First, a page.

"Payrolling" Top of Page
With payrolling, a client company sometimes attempts to escape the obligations of an employer by assigning its employees to an outside entity known as a payrolling company for payroll purposes only – the payrolling company, though, does not act as an employer in any other way.
Texas considers such workers to be employed by the clients, not by the payrolling entity.
This is also the rule with "common paymaster" situations, in which separate, related companies establish an entity solely for the purpose of handling personnel and payroll matters for the members of that group, or else allow one of the members of the group to handle payroll matters for the rest of the group's members, either for an administrative fee or as a matter of convenience. The definition of "employing unit" is key to understanding the concept of payrolling; it is defined in Section 201.011(11) of the Act as "a person who ... has employed an individual to perform services for the person in this state." A "person" would be an individual, a partnership, or a corporation. Section 201.046 of the Act provides that the employer is the employing unit that receives the benefit of the work performed, regardless of whether the employees are hired and paid by the employing unit or its agent. In a payrolling situation involving a common paymaster, each separate employing unit receives the benefit of the services provided by the employees working at each location. Employing units with separate identities, i.e., separate corporate charters and the like, are separate business entities and thus separate employing units. TWC's position in this area of the law is explained in Tax Letter No. 7-80, as well as in Rule 13 decisions, including TD-98-066-0998 (January 5, 1999), TD-05-053-0505 (September 29, 2005), TD-08-024-0108 (August 26, 2008), and TD-09-013-0109 (May 27, 2009), holding that "payrolling companies" are not single employing units for the purposes of reporting wages and paying state UI tax, regardless of Section 3306(p) of the Federal Unemployment Tax Act (26 U.S.C. § 3306(p)), which would allow a common paymaster to be treated as a single employer under federal law under certain conditions.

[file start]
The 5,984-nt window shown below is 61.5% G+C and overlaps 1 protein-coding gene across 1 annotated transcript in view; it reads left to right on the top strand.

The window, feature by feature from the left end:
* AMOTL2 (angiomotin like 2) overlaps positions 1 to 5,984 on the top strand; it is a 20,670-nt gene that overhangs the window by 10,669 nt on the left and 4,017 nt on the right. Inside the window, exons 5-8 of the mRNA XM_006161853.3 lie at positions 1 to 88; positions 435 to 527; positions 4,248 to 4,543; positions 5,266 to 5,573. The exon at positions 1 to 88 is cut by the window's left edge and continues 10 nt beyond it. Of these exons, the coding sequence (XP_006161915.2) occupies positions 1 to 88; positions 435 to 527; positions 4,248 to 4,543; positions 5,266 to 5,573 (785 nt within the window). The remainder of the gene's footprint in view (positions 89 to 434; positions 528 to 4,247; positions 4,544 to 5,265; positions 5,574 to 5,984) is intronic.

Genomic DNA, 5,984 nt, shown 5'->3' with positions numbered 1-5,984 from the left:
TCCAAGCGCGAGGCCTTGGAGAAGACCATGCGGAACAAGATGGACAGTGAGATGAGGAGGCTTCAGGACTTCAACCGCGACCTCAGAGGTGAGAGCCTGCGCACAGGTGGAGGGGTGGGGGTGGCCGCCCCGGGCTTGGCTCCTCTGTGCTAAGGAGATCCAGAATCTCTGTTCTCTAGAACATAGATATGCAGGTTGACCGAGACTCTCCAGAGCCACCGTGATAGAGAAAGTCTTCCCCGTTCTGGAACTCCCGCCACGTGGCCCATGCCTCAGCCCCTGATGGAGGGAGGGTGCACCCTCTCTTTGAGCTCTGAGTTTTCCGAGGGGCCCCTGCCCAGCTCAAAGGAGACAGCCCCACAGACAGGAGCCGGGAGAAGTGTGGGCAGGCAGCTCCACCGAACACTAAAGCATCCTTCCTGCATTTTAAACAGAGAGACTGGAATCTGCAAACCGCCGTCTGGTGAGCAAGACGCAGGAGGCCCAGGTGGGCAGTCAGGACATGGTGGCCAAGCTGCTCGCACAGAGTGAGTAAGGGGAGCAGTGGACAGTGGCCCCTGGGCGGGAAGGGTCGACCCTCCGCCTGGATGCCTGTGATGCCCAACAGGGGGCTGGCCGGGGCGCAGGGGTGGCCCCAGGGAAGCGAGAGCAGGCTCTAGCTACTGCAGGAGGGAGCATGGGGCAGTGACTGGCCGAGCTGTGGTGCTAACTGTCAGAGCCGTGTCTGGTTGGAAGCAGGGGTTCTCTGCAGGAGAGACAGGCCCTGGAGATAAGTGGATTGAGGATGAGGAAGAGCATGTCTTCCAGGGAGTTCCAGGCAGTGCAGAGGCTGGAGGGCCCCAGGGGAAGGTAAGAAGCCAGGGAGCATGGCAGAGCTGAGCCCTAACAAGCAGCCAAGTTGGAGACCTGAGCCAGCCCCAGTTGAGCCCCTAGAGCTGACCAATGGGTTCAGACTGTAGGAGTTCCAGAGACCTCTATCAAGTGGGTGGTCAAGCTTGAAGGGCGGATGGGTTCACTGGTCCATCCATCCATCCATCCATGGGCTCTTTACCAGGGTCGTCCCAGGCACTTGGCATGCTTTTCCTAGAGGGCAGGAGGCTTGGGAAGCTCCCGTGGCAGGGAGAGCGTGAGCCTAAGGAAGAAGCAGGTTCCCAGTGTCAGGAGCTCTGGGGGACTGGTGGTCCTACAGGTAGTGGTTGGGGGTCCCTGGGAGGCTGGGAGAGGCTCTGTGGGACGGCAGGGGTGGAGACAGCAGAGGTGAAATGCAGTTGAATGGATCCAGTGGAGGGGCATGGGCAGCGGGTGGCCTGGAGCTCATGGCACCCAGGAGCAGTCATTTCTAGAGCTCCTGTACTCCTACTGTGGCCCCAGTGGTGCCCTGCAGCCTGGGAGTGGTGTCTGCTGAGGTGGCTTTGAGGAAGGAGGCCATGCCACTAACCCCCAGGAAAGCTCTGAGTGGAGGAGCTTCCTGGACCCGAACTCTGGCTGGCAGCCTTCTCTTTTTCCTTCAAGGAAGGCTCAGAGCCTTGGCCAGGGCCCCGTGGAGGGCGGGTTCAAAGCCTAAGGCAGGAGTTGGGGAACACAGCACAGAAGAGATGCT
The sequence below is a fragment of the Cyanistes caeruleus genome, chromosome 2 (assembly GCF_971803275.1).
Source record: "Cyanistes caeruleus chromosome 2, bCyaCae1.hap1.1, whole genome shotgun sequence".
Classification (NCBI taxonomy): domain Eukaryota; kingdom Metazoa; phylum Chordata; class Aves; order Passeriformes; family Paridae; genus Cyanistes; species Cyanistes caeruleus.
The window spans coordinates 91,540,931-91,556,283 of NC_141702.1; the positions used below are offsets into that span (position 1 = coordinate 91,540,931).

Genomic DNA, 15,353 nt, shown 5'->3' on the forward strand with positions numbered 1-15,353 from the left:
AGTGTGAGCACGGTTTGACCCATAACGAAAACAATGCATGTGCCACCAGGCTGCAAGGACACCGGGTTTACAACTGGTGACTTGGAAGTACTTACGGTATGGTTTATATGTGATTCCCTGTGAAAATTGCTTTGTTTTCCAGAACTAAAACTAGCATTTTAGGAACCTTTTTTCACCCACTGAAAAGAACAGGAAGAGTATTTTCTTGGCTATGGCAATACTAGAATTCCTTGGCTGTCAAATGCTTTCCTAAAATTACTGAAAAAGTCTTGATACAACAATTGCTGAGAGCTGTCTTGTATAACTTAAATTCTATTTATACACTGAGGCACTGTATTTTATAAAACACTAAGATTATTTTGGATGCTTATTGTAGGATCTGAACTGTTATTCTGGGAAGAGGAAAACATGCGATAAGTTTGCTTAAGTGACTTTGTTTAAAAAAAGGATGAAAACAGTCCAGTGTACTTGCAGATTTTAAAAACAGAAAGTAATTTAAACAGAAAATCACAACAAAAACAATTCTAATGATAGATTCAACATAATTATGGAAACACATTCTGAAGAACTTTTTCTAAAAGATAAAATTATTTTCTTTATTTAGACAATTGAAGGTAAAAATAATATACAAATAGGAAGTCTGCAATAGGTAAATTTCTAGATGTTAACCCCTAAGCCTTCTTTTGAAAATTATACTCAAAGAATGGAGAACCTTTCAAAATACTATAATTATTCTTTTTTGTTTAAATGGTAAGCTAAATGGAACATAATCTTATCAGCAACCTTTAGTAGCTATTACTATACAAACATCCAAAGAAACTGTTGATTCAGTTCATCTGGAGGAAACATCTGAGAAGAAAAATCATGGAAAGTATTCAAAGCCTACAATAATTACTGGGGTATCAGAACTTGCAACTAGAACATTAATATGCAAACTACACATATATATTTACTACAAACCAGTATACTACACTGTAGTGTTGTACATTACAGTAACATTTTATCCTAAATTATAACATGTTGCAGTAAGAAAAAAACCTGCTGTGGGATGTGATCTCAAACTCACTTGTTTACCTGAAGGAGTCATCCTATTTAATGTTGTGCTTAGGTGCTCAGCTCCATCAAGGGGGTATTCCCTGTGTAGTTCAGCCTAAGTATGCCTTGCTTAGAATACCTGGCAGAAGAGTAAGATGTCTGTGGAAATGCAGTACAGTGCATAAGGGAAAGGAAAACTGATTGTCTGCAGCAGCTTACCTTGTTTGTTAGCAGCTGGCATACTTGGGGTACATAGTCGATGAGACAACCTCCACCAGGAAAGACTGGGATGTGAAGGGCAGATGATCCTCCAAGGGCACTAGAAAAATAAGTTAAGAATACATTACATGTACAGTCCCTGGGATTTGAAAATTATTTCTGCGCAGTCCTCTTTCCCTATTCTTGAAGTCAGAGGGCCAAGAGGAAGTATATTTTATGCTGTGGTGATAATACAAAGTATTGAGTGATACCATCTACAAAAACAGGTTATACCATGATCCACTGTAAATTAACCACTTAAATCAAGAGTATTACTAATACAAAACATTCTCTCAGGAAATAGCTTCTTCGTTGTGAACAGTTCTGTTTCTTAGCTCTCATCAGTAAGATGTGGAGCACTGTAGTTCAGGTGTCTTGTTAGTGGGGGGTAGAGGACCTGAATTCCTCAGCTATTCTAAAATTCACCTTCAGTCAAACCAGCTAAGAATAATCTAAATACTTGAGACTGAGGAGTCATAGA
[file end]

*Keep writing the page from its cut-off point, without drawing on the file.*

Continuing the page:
For online tips from the IRS on how to use third-party payroll service providers, see http://www.irs.gov/businesses/small/article/0,,id=176943,00.html.